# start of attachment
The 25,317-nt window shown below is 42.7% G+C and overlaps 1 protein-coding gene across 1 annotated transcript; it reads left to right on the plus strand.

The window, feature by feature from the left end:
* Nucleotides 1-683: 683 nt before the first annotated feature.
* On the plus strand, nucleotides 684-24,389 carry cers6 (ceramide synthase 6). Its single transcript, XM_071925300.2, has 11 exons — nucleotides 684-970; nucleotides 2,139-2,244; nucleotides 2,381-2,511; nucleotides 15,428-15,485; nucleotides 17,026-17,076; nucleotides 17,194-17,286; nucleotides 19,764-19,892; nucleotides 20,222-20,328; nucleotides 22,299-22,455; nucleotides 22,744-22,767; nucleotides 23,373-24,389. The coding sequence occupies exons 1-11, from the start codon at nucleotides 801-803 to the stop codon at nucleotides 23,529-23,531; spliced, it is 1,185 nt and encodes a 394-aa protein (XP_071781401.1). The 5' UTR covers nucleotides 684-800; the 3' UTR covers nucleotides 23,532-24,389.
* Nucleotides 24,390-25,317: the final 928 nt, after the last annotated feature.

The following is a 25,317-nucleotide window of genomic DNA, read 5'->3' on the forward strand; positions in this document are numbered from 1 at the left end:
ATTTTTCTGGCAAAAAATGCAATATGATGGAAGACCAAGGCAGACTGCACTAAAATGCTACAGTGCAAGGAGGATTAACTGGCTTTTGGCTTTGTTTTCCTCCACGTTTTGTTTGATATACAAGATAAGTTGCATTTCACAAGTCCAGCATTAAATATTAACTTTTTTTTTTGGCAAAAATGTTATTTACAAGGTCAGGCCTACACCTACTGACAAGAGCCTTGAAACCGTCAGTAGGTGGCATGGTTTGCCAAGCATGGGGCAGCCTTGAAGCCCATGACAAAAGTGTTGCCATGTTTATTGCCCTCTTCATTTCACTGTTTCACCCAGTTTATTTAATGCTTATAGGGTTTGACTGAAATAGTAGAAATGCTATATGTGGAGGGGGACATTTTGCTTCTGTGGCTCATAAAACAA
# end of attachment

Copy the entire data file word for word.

The 25,317-nt window shown below is 42.7% G+C and overlaps 1 protein-coding gene across 1 annotated transcript; it reads left to right on the plus strand.

The window, feature by feature from the left end:
* Nucleotides 1-683: 683 nt before the first annotated feature.
* On the plus strand, nucleotides 684-24,389 carry cers6 (ceramide synthase 6). Its single transcript, XM_071925300.2, has 11 exons — nucleotides 684-970; nucleotides 2,139-2,244; nucleotides 2,381-2,511; nucleotides 15,428-15,485; nucleotides 17,026-17,076; nucleotides 17,194-17,286; nucleotides 19,764-19,892; nucleotides 20,222-20,328; nucleotides 22,299-22,455; nucleotides 22,744-22,767; nucleotides 23,373-24,389. The coding sequence occupies exons 1-11, from the start codon at nucleotides 801-803 to the stop codon at nucleotides 23,529-23,531; spliced, it is 1,185 nt and encodes a 394-aa protein (XP_071781401.1). The 5' UTR covers nucleotides 684-800; the 3' UTR covers nucleotides 23,532-24,389.
* Nucleotides 24,390-25,317: the final 928 nt, after the last annotated feature.

The following is a 25,317-nucleotide window of genomic DNA, read 5'->3' on the forward strand; positions in this document are numbered from 1 at the left end:
ATTTTTCTGGCAAAAAATGCAATATGATGGAAGACCAAGGCAGACTGCACTAAAATGCTACAGTGCAAGGAGGATTAACTGGCTTTTGGCTTTGTTTTCCTCCACGTTTTGTTTGATATACAAGATAAGTTGCATTTCACAAGTCCAGCATTAAATATTAACTTTTTTTTTTGGCAAAAATGTTATTTACAAGGTCAGGCCTACACCTACTGACAAGAGCCTTGAAACCGTCAGTAGGTGGCATGGTTTGCCAAGCATGGGGCAGCCTTGAAGCCCATGACAAAAGTGTTGCCATGTTTATTGCCCTCTTCATTTCACTGTTTCACCCAGTTTATTTAATGCTTATAGGGTTTGACTGAAATAGTAGAAATGCTATATGTGGAGGGGGACATTTTGCTTCTGTGGCTCATAAAACAA